Snapchat, the photo-messaging app, now boasts 350 million photo uploads daily, the same number as Facebook.
That’s a major tipping point. The app landscape is getting fractured. Photography, messaging, social media — all are witnessing the rise of new mobile-focused apps and services that threaten legacy players like Facebook.
Even Instagram appears old-hat now next to Snapchat’s disappearing photos and more private peer-to-peer model. And WhatsApp, the messaging service with 300 million users, has been able to collect paid download and annual subscription revenue.
In a new report from BI Intelligence, we analyse how these new upstart apps are becoming powerful platforms of their own, thanks mainly to their popularity among youthful demographics.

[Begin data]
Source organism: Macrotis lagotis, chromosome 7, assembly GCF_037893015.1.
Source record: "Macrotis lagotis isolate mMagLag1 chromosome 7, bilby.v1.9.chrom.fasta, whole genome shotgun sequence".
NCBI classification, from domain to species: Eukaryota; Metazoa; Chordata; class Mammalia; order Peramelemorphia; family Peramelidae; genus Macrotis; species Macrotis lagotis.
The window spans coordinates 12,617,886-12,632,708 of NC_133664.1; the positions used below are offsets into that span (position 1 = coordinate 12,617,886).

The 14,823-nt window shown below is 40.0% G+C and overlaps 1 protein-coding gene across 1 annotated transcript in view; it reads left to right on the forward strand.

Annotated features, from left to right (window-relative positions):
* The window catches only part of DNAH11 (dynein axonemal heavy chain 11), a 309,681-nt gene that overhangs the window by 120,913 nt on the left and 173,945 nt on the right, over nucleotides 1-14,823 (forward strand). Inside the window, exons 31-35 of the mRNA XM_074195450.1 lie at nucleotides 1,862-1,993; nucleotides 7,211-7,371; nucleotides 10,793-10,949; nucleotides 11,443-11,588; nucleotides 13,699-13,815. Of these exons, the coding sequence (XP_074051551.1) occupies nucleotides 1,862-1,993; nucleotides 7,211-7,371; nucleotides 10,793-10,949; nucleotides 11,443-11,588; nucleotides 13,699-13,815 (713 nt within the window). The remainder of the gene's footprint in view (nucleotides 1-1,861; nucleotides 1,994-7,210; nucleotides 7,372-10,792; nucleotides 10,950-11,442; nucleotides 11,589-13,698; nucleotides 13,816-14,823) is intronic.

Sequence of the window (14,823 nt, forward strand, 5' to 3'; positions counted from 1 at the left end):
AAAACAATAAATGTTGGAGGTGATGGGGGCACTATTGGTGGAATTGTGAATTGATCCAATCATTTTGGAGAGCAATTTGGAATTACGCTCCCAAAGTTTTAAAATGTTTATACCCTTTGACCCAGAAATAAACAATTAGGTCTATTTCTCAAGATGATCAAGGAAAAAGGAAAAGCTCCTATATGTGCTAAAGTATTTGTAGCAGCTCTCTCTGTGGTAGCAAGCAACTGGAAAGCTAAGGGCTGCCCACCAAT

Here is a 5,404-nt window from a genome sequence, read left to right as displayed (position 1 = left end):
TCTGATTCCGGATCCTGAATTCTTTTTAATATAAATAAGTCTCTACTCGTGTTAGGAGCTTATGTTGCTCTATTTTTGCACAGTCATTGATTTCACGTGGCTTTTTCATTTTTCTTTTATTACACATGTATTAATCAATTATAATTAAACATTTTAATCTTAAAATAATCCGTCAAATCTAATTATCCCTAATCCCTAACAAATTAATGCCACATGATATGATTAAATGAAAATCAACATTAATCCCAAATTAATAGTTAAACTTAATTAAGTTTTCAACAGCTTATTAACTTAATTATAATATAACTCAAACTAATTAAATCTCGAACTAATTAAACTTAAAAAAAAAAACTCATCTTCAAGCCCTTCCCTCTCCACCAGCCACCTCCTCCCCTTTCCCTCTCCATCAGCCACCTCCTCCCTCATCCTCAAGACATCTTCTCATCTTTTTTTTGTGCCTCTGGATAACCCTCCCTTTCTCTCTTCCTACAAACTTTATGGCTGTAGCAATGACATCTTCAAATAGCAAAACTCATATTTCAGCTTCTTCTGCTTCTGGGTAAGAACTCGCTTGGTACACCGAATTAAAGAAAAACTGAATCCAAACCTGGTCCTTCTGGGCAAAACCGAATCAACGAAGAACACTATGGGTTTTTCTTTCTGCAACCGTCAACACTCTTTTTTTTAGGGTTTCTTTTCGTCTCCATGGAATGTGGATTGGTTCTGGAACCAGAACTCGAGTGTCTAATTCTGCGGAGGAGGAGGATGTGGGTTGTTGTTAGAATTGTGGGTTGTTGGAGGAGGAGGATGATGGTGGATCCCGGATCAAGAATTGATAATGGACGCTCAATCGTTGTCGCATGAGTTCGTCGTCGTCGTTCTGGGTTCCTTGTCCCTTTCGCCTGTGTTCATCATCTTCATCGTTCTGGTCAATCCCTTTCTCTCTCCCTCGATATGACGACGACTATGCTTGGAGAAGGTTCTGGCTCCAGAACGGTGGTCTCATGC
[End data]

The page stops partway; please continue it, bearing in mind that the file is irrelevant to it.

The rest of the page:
Take a look at this infographic:
In other words, established Internet companies like Facebook are threatened by teen audiences and their tendency to fragment across platforms, especially decentralized messaging and blogging platforms like Snapchat, WhatsApp, and Tumblr.
Teenagers are flocking to mobile services that peel away many of the features at the heart of Facebook. Like most trends in the tech industry, the fragmentation of messaging and social media has started with the youngest users and is working its way up the age chain.
Right now, cross-posting softens some of the edges of competition. However, given the spate of conflicts between networks recently, one shouldn’t assume cross-posting will always be allowed.
As we argue in our report, we may be witnessing is the unravelling of a unitary, centralized social media landscape, dominated by Facebook, into a set of multipolar nodes. Facebook warded off the Instagram threat by buying the company, but it won’t always be possible for the company to neutralize threats with acquisitions.
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